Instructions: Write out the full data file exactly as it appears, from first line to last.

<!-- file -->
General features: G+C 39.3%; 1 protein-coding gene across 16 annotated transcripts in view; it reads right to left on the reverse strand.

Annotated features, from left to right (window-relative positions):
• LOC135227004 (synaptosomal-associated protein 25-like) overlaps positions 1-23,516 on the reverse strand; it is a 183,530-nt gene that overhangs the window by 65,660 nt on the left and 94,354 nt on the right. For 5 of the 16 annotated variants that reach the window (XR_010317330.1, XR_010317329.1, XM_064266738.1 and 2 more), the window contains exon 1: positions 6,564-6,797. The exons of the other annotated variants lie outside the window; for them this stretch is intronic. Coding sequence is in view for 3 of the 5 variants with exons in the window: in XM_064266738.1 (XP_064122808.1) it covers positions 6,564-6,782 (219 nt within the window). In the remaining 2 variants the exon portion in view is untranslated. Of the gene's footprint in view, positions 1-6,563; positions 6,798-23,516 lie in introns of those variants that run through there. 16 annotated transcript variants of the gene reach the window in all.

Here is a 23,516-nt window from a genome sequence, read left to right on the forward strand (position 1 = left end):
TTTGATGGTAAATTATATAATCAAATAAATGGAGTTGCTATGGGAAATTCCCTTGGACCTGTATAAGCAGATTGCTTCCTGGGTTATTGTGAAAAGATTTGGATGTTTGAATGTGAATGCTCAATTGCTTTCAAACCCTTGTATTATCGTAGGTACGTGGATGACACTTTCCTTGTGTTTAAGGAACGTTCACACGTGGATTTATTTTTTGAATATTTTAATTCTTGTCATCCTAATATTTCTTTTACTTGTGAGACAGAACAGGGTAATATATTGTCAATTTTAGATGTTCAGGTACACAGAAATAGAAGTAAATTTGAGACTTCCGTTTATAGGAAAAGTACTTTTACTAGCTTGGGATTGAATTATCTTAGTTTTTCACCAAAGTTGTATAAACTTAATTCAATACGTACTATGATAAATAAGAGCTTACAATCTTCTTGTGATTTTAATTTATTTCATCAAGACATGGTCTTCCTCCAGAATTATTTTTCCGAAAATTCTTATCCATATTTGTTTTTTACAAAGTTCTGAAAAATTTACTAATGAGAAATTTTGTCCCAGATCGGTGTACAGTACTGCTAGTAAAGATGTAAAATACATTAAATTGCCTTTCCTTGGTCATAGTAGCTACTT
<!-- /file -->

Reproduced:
General features: G+C 39.3%; 1 protein-coding gene across 16 annotated transcripts in view; it reads right to left on the reverse strand.

Annotated features, from left to right (window-relative positions):
• LOC135227004 (synaptosomal-associated protein 25-like) overlaps positions 1-23,516 on the reverse strand; it is a 183,530-nt gene that overhangs the window by 65,660 nt on the left and 94,354 nt on the right. For 5 of the 16 annotated variants that reach the window (XR_010317330.1, XR_010317329.1, XM_064266738.1 and 2 more), the window contains exon 1: positions 6,564-6,797. The exons of the other annotated variants lie outside the window; for them this stretch is intronic. Coding sequence is in view for 3 of the 5 variants with exons in the window: in XM_064266738.1 (XP_064122808.1) it covers positions 6,564-6,782 (219 nt within the window). In the remaining 2 variants the exon portion in view is untranslated. Of the gene's footprint in view, positions 1-6,563; positions 6,798-23,516 lie in introns of those variants that run through there. 16 annotated transcript variants of the gene reach the window in all.

Here is a 23,516-nt window from a genome sequence, read left to right on the forward strand (position 1 = left end):
TTTGATGGTAAATTATATAATCAAATAAATGGAGTTGCTATGGGAAATTCCCTTGGACCTGTATAAGCAGATTGCTTCCTGGGTTATTGTGAAAAGATTTGGATGTTTGAATGTGAATGCTCAATTGCTTTCAAACCCTTGTATTATCGTAGGTACGTGGATGACACTTTCCTTGTGTTTAAGGAACGTTCACACGTGGATTTATTTTTTGAATATTTTAATTCTTGTCATCCTAATATTTCTTTTACTTGTGAGACAGAACAGGGTAATATATTGTCAATTTTAGATGTTCAGGTACACAGAAATAGAAGTAAATTTGAGACTTCCGTTTATAGGAAAAGTACTTTTACTAGCTTGGGATTGAATTATCTTAGTTTTTCACCAAAGTTGTATAAACTTAATTCAATACGTACTATGATAAATAAGAGCTTACAATCTTCTTGTGATTTTAATTTATTTCATCAAGACATGGTCTTCCTCCAGAATTATTTTTCCGAAAATTCTTATCCATATTTGTTTTTTACAAAGTTCTGAAAAATTTACTAATGAGAAATTTTGTCCCAGATCGGTGTACAGTACTGCTAGTAAAGATGTAAAATACATTAAATTGCCTTTCCTTGGTCATAGTAGCTACTT